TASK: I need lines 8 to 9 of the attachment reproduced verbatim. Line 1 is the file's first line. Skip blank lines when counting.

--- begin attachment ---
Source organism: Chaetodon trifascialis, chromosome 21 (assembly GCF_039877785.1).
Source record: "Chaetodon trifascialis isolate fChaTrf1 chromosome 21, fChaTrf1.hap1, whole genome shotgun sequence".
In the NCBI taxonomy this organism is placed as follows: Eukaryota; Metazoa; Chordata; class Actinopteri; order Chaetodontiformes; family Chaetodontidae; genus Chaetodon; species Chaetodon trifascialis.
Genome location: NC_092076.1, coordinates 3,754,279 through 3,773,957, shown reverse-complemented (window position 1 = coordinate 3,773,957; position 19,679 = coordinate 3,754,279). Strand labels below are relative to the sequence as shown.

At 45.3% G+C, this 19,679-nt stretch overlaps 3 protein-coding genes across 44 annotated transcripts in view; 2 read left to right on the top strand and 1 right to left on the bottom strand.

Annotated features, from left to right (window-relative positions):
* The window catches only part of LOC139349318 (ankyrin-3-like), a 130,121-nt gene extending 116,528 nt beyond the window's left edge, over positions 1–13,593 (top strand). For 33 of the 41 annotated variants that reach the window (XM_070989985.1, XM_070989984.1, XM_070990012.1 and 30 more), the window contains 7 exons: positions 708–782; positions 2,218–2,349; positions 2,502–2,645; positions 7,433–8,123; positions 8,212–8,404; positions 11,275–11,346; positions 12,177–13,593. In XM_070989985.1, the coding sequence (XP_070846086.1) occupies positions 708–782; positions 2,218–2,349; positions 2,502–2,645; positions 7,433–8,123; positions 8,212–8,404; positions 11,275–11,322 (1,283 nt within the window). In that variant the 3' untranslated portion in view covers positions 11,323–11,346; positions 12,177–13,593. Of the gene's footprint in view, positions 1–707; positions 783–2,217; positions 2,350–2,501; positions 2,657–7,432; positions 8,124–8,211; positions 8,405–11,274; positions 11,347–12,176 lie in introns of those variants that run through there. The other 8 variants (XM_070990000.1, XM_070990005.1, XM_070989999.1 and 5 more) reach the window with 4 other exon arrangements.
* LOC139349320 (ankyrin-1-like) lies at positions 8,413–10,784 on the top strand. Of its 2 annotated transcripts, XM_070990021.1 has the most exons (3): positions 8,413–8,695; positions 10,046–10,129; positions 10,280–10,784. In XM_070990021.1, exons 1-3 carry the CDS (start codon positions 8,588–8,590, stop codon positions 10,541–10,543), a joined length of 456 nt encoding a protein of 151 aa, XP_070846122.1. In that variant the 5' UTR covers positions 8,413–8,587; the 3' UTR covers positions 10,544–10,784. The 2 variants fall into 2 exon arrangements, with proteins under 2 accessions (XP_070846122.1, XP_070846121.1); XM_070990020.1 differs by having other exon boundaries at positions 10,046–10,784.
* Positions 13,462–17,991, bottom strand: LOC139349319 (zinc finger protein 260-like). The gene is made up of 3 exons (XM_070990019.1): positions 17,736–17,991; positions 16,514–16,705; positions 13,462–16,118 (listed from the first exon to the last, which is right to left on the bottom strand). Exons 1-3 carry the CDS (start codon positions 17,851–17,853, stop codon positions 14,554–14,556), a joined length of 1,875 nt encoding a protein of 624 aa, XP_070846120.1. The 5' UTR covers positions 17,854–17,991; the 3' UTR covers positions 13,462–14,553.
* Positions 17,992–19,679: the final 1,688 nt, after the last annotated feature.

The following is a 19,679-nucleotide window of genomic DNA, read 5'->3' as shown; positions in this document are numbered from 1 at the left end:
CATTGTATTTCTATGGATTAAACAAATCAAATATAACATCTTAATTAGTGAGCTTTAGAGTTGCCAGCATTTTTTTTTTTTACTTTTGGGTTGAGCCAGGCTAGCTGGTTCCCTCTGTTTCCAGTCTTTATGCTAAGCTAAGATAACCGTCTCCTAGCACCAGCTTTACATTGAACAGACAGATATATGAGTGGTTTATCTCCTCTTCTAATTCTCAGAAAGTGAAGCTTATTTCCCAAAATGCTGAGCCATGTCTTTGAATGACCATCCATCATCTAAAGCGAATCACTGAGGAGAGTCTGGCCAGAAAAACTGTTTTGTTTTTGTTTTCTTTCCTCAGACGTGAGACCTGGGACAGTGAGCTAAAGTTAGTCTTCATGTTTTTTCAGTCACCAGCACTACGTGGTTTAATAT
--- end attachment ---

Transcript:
* LOC139349320 (ankyrin-1-like) lies at positions 8,413–10,784 on the top strand. Of its 2 annotated transcripts, XM_070990021.1 has the most exons (3): positions 8,413–8,695; positions 10,046–10,129; positions 10,280–10,784. In XM_070990021.1, exons 1-3 carry the CDS (start codon positions 8,588–8,590, stop codon positions 10,541–10,543), a joined length of 456 nt encoding a protein of 151 aa, XP_070846122.1. In that variant the 5' UTR covers positions 8,413–8,587; the 3' UTR covers positions 10,544–10,784. The 2 variants fall into 2 exon arrangements, with proteins under 2 accessions (XP_070846122.1, XP_070846121.1); XM_070990020.1 differs by having other exon boundaries at positions 10,046–10,784.
* Positions 13,462–17,991, bottom strand: LOC139349319 (zinc finger protein 260-like). The gene is made up of 3 exons (XM_070990019.1): positions 17,736–17,991; positions 16,514–16,705; positions 13,462–16,118 (listed from the first exon to the last, which is right to left on the bottom strand). Exons 1-3 carry the CDS (start codon positions 17,851–17,853, stop codon positions 14,554–14,556), a joined length of 1,875 nt encoding a protein of 624 aa, XP_070846120.1. The 5' UTR covers positions 17,854–17,991; the 3' UTR covers positions 13,462–14,553.